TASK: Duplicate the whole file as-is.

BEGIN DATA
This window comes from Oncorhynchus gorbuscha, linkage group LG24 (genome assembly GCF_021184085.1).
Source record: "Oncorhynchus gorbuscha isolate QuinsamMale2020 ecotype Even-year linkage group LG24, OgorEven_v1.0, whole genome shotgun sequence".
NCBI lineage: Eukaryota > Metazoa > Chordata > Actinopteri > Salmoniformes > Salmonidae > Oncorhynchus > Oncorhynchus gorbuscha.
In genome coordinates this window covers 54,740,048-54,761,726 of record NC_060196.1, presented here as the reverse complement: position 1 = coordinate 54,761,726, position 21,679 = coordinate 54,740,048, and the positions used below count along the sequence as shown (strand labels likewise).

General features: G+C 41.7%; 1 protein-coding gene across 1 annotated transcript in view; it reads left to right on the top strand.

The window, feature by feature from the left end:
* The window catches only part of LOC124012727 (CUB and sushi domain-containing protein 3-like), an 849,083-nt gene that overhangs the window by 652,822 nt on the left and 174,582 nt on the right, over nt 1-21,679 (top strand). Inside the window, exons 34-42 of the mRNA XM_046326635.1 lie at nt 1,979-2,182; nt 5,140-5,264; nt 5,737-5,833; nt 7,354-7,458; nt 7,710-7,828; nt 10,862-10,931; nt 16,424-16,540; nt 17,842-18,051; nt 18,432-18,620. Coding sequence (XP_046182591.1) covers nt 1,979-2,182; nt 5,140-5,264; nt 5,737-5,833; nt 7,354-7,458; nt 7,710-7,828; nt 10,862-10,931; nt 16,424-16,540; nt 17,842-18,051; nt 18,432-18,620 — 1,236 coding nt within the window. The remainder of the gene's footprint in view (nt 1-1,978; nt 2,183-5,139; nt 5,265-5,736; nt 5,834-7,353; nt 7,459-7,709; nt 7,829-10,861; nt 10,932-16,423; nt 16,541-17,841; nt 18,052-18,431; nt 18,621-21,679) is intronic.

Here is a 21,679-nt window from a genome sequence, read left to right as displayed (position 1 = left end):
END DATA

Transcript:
This window comes from Oncorhynchus gorbuscha, linkage group LG24 (genome assembly GCF_021184085.1).
Source record: "Oncorhynchus gorbuscha isolate QuinsamMale2020 ecotype Even-year linkage group LG24, OgorEven_v1.0, whole genome shotgun sequence".
NCBI lineage: Eukaryota > Metazoa > Chordata > Actinopteri > Salmoniformes > Salmonidae > Oncorhynchus > Oncorhynchus gorbuscha.
In genome coordinates this window covers 54,740,048-54,761,726 of record NC_060196.1, presented here as the reverse complement: position 1 = coordinate 54,761,726, position 21,679 = coordinate 54,740,048, and the positions used below count along the sequence as shown (strand labels likewise).

General features: G+C 41.7%; 1 protein-coding gene across 1 annotated transcript in view; it reads left to right on the top strand.

The window, feature by feature from the left end:
* The window catches only part of LOC124012727 (CUB and sushi domain-containing protein 3-like), an 849,083-nt gene that overhangs the window by 652,822 nt on the left and 174,582 nt on the right, over nt 1-21,679 (top strand). Inside the window, exons 34-42 of the mRNA XM_046326635.1 lie at nt 1,979-2,182; nt 5,140-5,264; nt 5,737-5,833; nt 7,354-7,458; nt 7,710-7,828; nt 10,862-10,931; nt 16,424-16,540; nt 17,842-18,051; nt 18,432-18,620. Coding sequence (XP_046182591.1) covers nt 1,979-2,182; nt 5,140-5,264; nt 5,737-5,833; nt 7,354-7,458; nt 7,710-7,828; nt 10,862-10,931; nt 16,424-16,540; nt 17,842-18,051; nt 18,432-18,620 — 1,236 coding nt within the window. The remainder of the gene's footprint in view (nt 1-1,978; nt 2,183-5,139; nt 5,265-5,736; nt 5,834-7,353; nt 7,459-7,709; nt 7,829-10,861; nt 10,932-16,423; nt 16,541-17,841; nt 18,052-18,431; nt 18,621-21,679) is intronic.

Here is a 21,679-nt window from a genome sequence, read left to right as displayed (position 1 = left end):